In medical statistics, especially studies on adverse events, there’s a well-known rule of three (different from other rules of three) which states that for binary outcomes, if no event has been observed on $n$ individuals a 95% confidence interval is constructed as $[0; 3/n]$. We can derive a confidence interval for the opposite (100% of events) by symmetry ($[1−3/n,1]$). Hence the name, because the chance of such an extreme event is at most three in $n$. The derivation is given in, e.g., If Nothing Goes Wrong, Is Everything All Right? Interpreting Zero Numerators.
There’s another handy (sort of) rule of thumb. If you remember what you learned from your intro course in statistics and probability density functions, you probably know that you can expect 95% of your data to lie within 2 standard deviations around the mean, and that there’s close to 3‰ chance that data lies above 3 standard deviation from either side of the mean. This is sometimes referred to as the 68–95–99.7 rule. Chebyshev’s inequality is generally used to justify the fact that a certain fraction of values can be no more than a certain distance from the mean. Contrary to the rule discussed previously, it specifically states that: $$ \Pr(\mid X - \mu \mid \geq k\sigma) \leq \frac{1}{k^2}. $$ It applies to any continuous distribution that has a mean and a variance. When $k=2$, for example, 75% of the observations are found to lie in the range $\mu\pm 2\sigma$.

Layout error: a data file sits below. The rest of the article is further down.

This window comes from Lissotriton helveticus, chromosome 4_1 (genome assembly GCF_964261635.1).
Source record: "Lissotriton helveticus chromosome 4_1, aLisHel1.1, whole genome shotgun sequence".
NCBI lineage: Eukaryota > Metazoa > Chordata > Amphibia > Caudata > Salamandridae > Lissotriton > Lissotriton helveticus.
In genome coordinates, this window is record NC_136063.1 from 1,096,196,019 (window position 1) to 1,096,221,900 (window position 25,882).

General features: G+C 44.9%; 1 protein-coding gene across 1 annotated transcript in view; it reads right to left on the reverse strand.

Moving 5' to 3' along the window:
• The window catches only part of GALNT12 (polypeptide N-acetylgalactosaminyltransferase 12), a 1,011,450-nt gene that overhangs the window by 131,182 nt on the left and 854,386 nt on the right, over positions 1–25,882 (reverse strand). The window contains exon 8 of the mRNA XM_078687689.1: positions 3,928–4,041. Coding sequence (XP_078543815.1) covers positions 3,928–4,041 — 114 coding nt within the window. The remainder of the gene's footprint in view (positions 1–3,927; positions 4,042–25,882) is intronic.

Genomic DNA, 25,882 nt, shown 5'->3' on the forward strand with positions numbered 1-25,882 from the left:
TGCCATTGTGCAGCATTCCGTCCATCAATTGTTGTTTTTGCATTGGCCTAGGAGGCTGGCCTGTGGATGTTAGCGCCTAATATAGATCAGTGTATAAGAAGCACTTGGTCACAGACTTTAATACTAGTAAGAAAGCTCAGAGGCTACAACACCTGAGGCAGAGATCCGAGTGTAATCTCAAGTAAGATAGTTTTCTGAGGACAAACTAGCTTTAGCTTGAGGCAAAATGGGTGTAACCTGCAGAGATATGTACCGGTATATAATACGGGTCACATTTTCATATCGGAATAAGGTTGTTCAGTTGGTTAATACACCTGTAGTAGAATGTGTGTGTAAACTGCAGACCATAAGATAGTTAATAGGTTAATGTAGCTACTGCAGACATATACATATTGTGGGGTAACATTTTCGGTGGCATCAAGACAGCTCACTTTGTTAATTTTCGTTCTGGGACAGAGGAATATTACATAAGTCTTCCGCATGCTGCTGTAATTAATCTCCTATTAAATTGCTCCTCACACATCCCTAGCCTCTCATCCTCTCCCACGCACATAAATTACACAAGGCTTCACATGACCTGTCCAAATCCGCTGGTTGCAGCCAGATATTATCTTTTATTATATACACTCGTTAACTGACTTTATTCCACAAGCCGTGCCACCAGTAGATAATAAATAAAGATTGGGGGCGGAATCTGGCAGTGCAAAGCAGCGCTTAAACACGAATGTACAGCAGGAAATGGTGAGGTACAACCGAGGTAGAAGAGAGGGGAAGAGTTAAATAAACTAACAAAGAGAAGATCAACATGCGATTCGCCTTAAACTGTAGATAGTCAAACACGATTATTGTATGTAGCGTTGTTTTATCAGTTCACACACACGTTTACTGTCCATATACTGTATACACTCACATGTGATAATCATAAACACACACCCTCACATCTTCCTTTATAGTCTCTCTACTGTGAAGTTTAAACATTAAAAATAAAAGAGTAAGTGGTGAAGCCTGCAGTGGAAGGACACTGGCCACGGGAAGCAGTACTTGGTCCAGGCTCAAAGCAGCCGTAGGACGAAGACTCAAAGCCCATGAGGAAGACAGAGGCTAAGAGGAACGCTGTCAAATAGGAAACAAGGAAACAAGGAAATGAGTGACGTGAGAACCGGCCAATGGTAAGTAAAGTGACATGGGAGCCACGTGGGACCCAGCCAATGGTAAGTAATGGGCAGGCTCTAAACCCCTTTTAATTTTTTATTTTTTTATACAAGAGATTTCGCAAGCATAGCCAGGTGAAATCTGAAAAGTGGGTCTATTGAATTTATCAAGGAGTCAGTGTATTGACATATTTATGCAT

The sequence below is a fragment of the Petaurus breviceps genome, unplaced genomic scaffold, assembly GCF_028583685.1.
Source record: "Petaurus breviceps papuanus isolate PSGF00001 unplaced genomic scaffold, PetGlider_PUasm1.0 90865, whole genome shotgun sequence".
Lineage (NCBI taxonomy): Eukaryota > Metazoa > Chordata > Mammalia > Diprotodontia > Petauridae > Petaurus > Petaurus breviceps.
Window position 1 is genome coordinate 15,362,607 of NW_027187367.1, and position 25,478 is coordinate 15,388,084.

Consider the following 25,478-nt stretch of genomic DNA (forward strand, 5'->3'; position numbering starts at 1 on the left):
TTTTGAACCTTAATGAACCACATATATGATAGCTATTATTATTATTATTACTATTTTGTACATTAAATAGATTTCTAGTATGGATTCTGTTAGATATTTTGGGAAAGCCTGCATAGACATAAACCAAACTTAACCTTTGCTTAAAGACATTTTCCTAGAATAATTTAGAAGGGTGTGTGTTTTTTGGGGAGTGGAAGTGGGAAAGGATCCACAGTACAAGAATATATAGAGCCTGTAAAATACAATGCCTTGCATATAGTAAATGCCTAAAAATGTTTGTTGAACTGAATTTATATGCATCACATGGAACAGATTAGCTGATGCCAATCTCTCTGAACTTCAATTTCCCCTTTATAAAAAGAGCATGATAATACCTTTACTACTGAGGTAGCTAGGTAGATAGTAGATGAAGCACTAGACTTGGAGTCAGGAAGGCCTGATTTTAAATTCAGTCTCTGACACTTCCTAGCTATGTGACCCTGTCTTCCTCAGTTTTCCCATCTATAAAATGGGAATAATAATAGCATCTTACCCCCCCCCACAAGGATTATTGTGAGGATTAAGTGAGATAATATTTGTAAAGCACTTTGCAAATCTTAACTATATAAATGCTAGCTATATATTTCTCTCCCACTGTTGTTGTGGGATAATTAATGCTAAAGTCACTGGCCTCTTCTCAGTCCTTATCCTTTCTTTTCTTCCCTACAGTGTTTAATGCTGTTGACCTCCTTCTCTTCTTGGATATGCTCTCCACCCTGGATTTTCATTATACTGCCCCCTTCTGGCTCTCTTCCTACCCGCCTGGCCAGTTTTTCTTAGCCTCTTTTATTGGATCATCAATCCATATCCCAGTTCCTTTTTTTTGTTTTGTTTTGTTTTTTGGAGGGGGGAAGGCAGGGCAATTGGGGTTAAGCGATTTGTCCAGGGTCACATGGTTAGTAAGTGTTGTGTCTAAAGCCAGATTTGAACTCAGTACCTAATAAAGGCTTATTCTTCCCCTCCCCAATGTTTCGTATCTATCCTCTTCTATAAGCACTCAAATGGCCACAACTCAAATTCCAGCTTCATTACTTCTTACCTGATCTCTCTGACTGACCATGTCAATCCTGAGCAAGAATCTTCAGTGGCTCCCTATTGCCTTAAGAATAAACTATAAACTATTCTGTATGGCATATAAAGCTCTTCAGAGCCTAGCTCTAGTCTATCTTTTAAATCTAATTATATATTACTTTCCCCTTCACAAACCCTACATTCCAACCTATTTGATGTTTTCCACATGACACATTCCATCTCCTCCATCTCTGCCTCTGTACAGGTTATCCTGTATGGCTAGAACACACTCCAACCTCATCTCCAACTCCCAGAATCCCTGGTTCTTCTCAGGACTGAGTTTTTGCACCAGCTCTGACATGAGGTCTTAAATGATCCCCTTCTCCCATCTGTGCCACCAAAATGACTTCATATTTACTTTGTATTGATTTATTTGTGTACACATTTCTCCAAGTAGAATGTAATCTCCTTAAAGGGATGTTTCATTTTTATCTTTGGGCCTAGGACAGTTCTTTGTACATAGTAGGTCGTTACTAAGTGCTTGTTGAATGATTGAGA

Now, assuming a unimodal distribution with mean $\mu$ and finite variance $\sigma^2$, for any $\lambda > \sqrt{8/3} \approx 1.633$, $$ \Pr(\mid X - \mu \mid \geq \lambda\sigma) \leq \frac{4}{9\lambda^2}. $$ This is known as the Vysochanskiï-Petunin inequality. When $\lambda = 3$, the upper probability bound equals $4/81 \approx 0.05$.^{1} To my knowledge, applications of this inequality mainly are in control charts or financial statistics, but there may be some other interesting applications.
♪ Antony & The Johnsons • Cripple and the Starfish
Chebyshev’s inequality would yield about twice that value. ↩︎